Human colon adenocarcinoma (Caco-2) cells, when grown on semipermeable filters, spontaneously differentiate in culture to form confluent monolayers which both structurally and functionally resemble the small intestinal epithelium. Because of this property they show promise as a simple, in vitro model for the study of drug absorption and metabolism during absorption in the intestinal mucosa. In the present study, the transport of several model solutes across Caco-2 cell monolayers grown in the Transwell diffusion cell system was examined. Maximum transport rates were found for the actively transported substance glucose and the lipophilic solutes testosterone and salicyclic acid. Slower rates were observed for urea, hippurate, and saliylate anions and were correlated with the apparent partition coefficient of the solute. These results are similar to what is found with the same compounds in other, in vivo absorption model systems. It is concluded that the Caco-2 cell system may give useful predictions concerning the oral absorption potential of new drug substances.
"To date, there are no studies comparing the absorption properties of IS in TFH and its pure form and elucidating the possible interaction mechanism. The Caco-2 cell line was derived from human colorectal carcinoma , and its monolayers were a well-accepted model of human intestinal absorption because they could exhibit many morphological and functional characteristics with mature enterocytes (Artursson and Karlsson, 1991; Hilgers et al., 1990). Thus, the present study characterizes the absorption properties of IS in TFH and its pure form through transepithelial transport and cellular uptake experiments using a Caco-2 cell model. "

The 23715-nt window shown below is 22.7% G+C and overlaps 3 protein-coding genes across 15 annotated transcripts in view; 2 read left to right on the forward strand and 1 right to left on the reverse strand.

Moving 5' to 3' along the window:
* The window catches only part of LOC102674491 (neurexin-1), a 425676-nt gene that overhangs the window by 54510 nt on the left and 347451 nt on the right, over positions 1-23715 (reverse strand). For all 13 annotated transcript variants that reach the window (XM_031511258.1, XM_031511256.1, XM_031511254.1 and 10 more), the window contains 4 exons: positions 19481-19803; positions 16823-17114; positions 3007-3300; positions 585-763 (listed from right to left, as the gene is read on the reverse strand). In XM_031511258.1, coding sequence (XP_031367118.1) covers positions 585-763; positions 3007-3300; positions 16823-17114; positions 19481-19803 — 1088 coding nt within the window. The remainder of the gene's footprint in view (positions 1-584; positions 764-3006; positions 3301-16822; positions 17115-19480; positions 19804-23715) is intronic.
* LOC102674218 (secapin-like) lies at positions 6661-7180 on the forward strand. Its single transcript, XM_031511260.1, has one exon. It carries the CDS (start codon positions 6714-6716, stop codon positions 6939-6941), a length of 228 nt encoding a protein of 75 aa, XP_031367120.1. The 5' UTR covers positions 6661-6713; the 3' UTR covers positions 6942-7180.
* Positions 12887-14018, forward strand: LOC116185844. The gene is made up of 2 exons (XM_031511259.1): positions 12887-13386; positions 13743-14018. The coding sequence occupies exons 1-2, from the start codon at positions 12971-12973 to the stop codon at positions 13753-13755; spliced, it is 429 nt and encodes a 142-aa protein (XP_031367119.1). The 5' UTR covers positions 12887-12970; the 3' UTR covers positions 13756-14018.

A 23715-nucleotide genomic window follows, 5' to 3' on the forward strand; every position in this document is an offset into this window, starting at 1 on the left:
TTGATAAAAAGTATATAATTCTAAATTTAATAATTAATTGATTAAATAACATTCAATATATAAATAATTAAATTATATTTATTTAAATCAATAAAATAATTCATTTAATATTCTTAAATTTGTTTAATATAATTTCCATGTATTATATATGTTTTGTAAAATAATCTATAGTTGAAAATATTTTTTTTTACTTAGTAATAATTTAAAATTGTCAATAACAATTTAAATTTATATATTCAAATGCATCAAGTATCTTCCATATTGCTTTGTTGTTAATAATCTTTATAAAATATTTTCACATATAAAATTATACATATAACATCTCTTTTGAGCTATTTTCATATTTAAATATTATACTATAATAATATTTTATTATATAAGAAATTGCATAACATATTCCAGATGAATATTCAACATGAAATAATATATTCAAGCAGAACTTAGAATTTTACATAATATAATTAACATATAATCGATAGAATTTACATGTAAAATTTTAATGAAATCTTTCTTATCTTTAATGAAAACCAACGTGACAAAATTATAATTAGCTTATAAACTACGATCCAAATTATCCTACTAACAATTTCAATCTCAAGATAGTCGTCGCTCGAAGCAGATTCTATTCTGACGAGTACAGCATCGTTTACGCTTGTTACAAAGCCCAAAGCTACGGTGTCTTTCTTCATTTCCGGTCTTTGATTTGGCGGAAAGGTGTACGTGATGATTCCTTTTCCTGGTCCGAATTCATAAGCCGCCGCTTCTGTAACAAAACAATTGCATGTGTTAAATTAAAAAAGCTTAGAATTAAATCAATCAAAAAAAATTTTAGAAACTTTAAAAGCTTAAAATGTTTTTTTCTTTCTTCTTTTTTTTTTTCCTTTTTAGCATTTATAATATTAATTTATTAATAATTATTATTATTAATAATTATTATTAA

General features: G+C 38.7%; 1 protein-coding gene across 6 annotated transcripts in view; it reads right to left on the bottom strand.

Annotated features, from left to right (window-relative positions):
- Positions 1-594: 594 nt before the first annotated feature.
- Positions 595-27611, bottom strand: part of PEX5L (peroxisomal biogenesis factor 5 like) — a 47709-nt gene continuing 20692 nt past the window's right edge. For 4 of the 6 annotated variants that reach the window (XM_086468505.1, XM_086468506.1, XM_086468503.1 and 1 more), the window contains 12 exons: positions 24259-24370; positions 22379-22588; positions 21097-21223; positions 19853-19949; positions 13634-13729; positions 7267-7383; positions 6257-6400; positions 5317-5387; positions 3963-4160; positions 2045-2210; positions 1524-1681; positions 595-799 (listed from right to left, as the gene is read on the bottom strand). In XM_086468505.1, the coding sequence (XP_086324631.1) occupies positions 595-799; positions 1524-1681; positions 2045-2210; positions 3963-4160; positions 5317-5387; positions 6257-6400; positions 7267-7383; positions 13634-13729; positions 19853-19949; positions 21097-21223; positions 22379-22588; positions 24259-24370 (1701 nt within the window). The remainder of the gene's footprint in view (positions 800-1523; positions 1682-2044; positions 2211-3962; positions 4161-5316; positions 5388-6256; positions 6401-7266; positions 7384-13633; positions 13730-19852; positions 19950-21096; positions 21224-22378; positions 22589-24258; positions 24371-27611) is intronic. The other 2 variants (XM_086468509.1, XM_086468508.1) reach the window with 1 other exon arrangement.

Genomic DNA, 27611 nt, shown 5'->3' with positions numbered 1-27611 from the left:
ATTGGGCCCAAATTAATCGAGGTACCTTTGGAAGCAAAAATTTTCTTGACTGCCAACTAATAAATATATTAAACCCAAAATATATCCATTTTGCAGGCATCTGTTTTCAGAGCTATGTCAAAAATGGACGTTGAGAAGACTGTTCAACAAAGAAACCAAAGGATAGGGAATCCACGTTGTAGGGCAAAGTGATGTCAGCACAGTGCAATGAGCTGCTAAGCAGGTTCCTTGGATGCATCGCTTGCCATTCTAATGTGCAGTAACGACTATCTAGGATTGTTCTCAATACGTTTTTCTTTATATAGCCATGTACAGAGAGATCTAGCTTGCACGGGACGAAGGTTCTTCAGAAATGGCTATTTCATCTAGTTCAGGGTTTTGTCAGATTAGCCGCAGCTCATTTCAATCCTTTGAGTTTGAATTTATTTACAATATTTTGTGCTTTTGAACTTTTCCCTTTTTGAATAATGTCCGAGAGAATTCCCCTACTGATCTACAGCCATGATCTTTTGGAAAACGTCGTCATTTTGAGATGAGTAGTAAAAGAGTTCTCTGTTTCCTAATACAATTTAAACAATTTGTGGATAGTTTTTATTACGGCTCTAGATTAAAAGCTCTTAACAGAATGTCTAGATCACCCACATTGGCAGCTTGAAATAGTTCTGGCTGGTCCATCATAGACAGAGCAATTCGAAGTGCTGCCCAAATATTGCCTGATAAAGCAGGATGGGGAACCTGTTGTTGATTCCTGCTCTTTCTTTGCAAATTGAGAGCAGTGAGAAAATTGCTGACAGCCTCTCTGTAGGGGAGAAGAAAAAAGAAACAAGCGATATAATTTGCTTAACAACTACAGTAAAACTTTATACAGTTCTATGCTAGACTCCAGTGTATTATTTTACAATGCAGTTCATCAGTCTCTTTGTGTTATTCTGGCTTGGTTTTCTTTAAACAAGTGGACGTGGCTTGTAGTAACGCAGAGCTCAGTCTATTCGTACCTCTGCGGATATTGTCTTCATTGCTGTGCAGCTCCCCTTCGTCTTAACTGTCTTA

"Cellular toxicity/permeability screening was performed as previously described ,  with minor modifications. Briefly, Caco-2 cells were grown to confluence for 16 days on 1 µm filters in 24-well plates. "